Android vulnerability allows app to record video sniss secretly: Google says it’s fixed

Security firm Checkmarx found a security vulnerability in Android smartphones by companies such as Google and Samsung, allowing malicious apps to record video, take photos and capture audio without a user’s permission, and upload content to remote servers. The vulnerability has the potential to allow the surrounding environment of high-value targets to be illegally recorded by smartphones. Android should have prevented apps from accessing smartphone cameras and microphones without the user’s permission, but the vulnerability allows the app to be clearly licensed by the user.

Android vulnerability allows app to record video sniss secretly: Google says it's fixed

(From: Checkmarx, via TechSpot)

You can use the camera and microphone to capture video and audio with only access to your device’s storage space, which is often the permission required by most apps.

To figure out how this vulnerability works, Checkmarx has developed a proof-of-concept application that looks like a weather application on the surface, but actually collects large amounts of data in the background. Tests have found that even if your phone screen or app is turned off, the app can take photos and record videos, as well as access location data in photos. The app runs in “stealth” mode, eliminates the sound of the camera shutter, records two-way phone calls, and uploads all data to a remote server.

When testers exploit this vulnerability, the screen of the compromised smartphone displays the camera while recording a video or taking a photo so that affected users know what happened. The vulnerability can be secretly exploited when a smartphone display is invisible or the device’s screen is facing down, and a feature can be used to determine when a smartphone’s screen is facing down.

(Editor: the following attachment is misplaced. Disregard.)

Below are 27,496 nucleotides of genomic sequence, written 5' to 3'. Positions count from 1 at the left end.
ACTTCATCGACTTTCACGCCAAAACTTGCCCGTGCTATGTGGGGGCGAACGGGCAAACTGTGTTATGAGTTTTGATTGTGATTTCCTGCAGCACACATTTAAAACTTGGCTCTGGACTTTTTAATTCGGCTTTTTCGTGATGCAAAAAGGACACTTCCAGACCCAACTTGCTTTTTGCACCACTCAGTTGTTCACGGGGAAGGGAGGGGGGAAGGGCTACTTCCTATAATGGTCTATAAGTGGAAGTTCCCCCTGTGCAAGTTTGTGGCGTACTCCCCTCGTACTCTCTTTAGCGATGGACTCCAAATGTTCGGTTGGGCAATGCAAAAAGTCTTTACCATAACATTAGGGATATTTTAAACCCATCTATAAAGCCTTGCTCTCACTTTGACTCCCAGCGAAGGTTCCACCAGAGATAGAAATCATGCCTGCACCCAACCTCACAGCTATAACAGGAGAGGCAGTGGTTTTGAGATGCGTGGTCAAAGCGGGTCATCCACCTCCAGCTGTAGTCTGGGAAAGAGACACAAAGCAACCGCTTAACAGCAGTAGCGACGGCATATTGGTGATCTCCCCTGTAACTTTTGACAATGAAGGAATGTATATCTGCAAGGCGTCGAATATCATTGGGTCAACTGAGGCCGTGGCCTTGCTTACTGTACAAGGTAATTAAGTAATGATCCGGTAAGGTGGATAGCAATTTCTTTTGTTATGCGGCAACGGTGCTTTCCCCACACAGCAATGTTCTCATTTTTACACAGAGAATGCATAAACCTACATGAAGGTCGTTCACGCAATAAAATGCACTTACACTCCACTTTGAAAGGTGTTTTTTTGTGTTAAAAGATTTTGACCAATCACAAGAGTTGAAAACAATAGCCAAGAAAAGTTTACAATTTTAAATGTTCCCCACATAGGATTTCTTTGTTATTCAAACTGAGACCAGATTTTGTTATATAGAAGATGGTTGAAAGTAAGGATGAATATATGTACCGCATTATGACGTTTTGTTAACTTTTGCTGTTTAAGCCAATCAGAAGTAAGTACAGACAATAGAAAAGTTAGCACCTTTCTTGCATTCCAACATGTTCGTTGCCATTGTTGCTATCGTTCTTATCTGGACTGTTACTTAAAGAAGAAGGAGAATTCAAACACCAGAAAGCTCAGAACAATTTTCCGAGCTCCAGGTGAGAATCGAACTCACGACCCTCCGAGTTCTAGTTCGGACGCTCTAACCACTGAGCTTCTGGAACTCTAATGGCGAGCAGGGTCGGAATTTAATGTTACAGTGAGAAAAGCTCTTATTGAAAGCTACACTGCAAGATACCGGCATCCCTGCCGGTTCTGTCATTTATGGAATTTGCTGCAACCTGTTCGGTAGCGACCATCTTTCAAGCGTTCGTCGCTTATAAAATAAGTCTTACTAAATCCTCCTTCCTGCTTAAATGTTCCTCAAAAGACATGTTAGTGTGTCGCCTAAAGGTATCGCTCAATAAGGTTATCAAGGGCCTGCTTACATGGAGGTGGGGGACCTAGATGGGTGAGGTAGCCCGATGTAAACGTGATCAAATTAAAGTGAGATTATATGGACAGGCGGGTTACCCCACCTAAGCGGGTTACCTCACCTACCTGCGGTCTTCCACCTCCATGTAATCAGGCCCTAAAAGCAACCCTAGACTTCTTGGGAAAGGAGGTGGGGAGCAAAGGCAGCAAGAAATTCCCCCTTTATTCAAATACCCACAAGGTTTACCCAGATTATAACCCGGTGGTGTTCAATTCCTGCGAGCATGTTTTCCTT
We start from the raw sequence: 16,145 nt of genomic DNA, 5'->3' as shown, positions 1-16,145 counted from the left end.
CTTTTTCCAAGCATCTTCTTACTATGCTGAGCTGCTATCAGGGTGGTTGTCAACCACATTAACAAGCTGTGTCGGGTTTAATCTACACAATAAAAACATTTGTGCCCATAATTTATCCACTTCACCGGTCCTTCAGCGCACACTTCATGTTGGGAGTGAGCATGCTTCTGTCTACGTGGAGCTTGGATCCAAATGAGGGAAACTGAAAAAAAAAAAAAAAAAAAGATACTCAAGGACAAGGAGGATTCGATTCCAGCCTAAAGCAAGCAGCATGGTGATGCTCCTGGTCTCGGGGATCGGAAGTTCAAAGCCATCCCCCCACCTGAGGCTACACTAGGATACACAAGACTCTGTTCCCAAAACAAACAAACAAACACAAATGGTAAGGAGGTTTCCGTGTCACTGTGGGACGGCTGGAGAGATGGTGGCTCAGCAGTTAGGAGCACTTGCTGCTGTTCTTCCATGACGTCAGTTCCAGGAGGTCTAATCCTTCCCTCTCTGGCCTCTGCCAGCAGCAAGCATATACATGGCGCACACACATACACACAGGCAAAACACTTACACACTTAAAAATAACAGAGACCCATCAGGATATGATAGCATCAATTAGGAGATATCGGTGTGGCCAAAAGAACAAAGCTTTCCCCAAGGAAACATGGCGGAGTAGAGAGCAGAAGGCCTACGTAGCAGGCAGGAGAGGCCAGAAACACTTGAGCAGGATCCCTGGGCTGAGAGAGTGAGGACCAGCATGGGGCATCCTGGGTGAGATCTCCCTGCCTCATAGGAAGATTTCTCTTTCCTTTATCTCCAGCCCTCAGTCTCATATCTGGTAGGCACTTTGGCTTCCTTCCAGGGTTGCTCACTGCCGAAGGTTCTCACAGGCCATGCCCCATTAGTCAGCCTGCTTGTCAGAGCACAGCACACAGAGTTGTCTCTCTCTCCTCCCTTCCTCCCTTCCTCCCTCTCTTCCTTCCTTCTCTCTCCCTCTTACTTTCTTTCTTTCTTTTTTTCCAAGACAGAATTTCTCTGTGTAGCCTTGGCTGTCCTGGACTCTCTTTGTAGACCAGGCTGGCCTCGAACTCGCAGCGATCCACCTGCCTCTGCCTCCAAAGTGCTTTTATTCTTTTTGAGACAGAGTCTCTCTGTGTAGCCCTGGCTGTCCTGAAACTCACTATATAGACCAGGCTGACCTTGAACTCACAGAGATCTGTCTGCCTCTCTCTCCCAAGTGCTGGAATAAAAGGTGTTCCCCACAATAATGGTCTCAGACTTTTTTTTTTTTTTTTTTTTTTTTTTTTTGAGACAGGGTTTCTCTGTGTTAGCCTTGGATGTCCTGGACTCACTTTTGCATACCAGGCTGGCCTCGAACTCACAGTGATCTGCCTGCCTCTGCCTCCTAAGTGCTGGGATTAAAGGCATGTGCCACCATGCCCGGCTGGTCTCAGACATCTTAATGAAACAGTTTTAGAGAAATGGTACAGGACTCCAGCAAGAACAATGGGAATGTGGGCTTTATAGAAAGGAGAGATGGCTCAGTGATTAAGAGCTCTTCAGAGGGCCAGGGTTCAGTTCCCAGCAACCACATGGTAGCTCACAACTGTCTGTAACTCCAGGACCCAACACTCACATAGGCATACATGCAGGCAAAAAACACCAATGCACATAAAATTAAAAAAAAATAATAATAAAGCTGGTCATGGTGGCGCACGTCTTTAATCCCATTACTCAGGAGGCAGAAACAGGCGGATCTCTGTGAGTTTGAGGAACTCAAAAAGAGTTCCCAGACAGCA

Inc. Google Pixel Camera Application (via)

Google fixed the vulnerability in the Pixel with a camera update released in July, and Samsung fixed it, but the exact timing is unclear. Google said: “We are grateful to Checkmarx for bringing this to our attention and coordinating the disclosure with Google and Android partners. This issue has been addressed on affected Google devices, and we made a Play Store update to the Google Camera app in July 2019. We have also provided a patch to all partners. “

Samsung said: “Since receiving notification from Google about this issue, we have subsequently released a patch to address any issues that may be affected by Samsung devices.” We take our collaboration with the Android team very seriously, which allows us to identify and resolve this issue directly. “

According to Checkmarx, Google said android phones from other manufacturers could also be attacked, but did not disclose specific manufacturers and phone models.

Because it’s an Android vulnerability, Apple’s iOS devices won’t be affected by the vulnerability.

It’s unclear why the app has access to the camera without the user’s permission. Checkmarx speculates that this may be related to Google’s decision to run the camera with Google Assistant, Google’s artificial intelligence assistant service, which other vendors may have enabled.

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